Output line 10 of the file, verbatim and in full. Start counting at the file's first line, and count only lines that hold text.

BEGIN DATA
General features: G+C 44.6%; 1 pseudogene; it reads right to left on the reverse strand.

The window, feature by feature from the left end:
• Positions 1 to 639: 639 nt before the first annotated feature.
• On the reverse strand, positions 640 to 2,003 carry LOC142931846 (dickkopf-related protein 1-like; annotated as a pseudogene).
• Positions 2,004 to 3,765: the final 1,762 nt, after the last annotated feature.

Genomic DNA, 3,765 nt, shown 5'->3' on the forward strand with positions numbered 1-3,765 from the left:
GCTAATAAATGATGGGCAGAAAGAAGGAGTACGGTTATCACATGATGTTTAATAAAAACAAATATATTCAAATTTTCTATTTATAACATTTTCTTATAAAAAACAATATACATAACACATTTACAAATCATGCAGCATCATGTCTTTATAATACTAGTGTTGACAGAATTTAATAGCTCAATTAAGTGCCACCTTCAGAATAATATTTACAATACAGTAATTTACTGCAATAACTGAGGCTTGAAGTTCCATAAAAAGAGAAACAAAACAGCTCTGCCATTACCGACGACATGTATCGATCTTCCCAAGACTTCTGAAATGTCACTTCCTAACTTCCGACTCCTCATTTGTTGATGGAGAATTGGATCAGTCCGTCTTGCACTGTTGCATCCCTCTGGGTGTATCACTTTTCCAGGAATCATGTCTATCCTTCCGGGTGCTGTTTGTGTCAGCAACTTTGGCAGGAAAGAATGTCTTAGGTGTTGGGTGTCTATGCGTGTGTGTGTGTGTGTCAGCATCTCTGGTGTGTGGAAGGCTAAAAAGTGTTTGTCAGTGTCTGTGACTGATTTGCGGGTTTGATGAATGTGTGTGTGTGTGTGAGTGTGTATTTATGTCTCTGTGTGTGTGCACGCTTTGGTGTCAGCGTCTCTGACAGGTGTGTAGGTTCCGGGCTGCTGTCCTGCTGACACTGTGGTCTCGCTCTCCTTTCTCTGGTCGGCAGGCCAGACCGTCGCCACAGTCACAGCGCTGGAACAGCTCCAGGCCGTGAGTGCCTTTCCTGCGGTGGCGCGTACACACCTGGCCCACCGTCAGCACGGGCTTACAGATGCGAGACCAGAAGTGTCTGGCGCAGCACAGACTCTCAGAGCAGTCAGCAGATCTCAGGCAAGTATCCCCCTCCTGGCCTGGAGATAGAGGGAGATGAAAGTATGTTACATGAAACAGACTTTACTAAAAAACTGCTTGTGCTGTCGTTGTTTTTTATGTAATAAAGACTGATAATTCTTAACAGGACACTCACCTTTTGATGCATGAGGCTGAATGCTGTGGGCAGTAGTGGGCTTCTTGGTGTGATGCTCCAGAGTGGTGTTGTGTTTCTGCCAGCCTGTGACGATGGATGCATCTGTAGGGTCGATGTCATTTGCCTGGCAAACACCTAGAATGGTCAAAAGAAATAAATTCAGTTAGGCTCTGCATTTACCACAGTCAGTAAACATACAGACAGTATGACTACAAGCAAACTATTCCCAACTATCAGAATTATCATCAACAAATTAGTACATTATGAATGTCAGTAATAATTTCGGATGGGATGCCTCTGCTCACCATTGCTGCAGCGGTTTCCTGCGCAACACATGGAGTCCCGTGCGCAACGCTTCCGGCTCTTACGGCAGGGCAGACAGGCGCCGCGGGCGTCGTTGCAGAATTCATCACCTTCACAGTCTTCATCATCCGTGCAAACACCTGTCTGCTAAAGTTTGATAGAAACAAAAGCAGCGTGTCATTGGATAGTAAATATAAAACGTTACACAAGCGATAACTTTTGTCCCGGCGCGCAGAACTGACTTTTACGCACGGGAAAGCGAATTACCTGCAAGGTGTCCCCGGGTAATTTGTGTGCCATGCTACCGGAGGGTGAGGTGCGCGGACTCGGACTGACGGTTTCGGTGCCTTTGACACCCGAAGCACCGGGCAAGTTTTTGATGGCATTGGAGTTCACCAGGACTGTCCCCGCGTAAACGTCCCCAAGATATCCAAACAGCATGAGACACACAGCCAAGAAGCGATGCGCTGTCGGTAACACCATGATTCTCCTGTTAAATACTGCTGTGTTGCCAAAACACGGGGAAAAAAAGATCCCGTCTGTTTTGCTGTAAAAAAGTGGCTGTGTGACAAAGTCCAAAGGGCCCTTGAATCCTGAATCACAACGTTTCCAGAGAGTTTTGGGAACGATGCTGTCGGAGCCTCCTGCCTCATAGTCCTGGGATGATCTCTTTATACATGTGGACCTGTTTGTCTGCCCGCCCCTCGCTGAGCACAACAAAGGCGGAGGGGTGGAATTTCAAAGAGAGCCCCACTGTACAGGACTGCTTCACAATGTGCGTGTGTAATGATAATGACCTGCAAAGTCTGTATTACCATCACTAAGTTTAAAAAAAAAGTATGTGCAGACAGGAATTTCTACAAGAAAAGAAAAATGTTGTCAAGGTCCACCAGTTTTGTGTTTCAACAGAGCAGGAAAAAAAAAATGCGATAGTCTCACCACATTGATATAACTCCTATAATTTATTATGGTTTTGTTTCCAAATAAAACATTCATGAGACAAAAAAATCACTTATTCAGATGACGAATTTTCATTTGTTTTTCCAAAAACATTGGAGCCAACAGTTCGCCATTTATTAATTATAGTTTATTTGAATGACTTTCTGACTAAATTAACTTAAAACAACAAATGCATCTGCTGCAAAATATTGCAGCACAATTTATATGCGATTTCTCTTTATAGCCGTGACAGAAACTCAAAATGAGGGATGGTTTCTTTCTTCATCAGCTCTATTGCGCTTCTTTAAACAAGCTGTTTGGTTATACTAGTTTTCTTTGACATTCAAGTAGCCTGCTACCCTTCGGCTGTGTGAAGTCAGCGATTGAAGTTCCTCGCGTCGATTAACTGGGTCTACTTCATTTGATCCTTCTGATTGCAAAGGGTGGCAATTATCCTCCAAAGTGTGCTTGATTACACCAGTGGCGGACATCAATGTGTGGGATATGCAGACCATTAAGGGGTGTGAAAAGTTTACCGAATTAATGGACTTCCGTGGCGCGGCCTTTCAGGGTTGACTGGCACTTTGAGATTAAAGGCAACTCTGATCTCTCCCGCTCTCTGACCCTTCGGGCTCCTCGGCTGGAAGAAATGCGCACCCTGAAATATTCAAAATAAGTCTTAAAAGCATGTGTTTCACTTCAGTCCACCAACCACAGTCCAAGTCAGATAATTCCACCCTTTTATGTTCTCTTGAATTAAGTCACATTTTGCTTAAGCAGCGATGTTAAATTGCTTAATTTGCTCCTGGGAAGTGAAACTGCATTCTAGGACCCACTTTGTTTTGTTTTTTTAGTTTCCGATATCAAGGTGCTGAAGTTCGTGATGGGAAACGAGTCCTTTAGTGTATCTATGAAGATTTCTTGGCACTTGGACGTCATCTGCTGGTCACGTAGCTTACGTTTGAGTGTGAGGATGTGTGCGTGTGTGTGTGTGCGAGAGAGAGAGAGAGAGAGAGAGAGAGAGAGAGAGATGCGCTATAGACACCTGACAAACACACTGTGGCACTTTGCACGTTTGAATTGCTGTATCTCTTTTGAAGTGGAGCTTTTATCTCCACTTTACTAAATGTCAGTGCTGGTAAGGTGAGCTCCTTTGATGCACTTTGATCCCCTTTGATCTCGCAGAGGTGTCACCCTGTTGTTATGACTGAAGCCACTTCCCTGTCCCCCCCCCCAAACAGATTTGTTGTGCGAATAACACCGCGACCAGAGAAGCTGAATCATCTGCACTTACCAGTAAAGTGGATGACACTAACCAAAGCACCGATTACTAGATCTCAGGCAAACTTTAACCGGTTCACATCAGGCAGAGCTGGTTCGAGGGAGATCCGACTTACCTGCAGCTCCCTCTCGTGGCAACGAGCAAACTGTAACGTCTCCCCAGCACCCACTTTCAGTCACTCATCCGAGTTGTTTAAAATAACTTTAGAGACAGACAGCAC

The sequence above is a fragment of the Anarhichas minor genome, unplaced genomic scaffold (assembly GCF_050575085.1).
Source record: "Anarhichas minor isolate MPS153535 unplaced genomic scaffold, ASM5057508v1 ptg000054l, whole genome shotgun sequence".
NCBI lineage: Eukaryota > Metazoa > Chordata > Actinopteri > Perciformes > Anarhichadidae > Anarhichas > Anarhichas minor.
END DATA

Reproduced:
NCBI lineage: Eukaryota > Metazoa > Chordata > Actinopteri > Perciformes > Anarhichadidae > Anarhichas > Anarhichas minor.